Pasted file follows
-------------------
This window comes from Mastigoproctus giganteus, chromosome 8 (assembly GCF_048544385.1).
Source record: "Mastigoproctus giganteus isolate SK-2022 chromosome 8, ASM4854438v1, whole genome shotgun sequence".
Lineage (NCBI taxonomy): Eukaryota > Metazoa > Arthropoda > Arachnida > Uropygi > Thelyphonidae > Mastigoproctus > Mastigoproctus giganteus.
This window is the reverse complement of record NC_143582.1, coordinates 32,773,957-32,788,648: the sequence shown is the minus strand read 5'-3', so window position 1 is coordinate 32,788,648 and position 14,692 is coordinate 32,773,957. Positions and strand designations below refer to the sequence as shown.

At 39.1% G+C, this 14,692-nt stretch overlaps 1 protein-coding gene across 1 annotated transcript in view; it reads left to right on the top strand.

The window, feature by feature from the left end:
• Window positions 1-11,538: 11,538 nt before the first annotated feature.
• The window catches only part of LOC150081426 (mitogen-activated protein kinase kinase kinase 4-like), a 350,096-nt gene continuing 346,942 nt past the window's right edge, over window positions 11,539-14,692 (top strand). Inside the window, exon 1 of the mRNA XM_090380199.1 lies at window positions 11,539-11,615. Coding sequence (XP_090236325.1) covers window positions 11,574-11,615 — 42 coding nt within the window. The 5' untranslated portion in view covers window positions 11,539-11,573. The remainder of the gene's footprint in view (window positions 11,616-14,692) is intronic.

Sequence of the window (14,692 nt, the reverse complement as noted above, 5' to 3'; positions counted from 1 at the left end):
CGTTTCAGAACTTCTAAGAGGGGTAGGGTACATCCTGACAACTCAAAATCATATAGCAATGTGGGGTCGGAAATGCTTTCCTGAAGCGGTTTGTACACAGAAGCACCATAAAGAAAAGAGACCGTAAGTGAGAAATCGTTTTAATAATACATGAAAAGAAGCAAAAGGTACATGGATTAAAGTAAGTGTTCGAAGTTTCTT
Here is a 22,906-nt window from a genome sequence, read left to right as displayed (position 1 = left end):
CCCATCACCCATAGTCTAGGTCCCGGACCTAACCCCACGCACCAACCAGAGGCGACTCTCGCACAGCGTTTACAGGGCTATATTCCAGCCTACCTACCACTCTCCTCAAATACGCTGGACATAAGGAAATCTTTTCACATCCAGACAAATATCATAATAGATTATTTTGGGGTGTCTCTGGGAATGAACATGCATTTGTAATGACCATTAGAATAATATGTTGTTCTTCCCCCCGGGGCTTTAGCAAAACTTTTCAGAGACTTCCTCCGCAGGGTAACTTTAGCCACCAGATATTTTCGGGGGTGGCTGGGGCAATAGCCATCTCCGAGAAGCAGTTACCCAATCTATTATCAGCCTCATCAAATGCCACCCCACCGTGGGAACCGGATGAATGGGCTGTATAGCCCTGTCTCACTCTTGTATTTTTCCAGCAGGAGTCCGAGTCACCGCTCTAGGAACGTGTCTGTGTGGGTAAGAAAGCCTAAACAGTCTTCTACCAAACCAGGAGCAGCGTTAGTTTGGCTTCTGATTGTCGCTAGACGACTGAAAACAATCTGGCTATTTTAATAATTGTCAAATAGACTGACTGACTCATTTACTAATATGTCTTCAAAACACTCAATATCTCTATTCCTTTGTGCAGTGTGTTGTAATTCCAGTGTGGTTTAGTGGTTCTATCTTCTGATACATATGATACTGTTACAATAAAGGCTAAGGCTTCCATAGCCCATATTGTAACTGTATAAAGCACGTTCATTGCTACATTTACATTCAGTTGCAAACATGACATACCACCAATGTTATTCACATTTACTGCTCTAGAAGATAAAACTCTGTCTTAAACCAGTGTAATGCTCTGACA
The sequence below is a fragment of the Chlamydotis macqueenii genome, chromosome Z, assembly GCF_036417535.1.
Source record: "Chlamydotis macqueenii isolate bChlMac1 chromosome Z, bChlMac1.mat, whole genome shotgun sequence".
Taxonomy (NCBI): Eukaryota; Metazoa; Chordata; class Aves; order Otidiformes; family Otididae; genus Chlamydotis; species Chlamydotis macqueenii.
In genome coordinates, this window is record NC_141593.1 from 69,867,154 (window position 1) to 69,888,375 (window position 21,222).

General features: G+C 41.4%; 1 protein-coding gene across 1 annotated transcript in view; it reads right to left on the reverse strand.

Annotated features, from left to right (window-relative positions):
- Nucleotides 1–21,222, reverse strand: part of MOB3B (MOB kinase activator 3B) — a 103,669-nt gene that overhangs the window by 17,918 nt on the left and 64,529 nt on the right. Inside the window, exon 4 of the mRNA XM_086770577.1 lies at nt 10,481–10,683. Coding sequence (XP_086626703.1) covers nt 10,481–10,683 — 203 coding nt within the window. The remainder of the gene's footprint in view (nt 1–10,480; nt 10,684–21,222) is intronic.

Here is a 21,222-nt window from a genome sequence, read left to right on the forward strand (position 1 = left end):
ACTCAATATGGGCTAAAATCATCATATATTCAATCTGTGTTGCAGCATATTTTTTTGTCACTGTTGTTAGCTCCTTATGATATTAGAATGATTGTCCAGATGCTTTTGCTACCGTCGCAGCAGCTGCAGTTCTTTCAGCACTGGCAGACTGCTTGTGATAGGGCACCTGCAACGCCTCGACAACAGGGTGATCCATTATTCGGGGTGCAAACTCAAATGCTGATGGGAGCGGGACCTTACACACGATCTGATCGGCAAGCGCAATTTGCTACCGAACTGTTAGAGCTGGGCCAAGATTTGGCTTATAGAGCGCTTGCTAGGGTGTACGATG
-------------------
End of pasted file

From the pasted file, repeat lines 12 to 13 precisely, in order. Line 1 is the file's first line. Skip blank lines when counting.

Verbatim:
CCCATCACCCATAGTCTAGGTCCCGGACCTAACCCCACGCACCAACCAGAGGCGACTCTCGCACAGCGTTTACAGGGCTATATTCCAGCCTACCTACCACTCTCCTCAAATACGCTGGACATAAGGAAATCTTTTCACATCCAGACAAATATCATAATAGATTATTTTGGGGTGTCTCTGGGAATGAACATGCATTTGTAATGACCATTAGAATAATATGTTGTTCTTCCCCCCGGGGCTTTAGCAAAACTTTTCAGAGACTTCCTCCGCAGGGTAACTTTAGCCACCAGATATTTTCGGGGGTGGCTGGGGCAATAGCCATCTCCGAGAAGCAGTTACCCAATCTATTATCAGCCTCATCAAATGCCACCCCACCGTGGGAACCGGATGAATGGGCTGTATAGCCCTGTCTCACTCTTGTATTTTTCCAGCAGGAGTCCGAGTCACCGCTCTAGGAACGTGTCTGTGTGGGTAAGAAAGCCTAAACAGTCTTCTACCAAACCAGGAGCAGCGTTAGTTTGGCTTCTGATTGTCGCTAGACGACTGAAAACAATCTGGCTATTTTAATAATTGTCAAATAGACTGACTGACTCATTTACTAATATGTCTTCAAAACACTCAATATCTCTATTCCTTTGTGCAGTGTGTTGTAATTCCAGTGTGGTTTAGTGGTTCTATCTTCTGATACATATGATACTGTTACAATAAAGGCTAAGGCTTCCATAGCCCATATTGTAACTGTATAAAGCACGTTCATTGCTACATTTACATTCAGTTGCAAACATGACATACCACCAATGTTATTCACATTTACTGCTCTAGAAGATAAAACTCTGTCTTAAACCAGTGTAATGCTCTGACA
The sequence below is a fragment of the Chlamydotis macqueenii genome, chromosome Z, assembly GCF_036417535.1.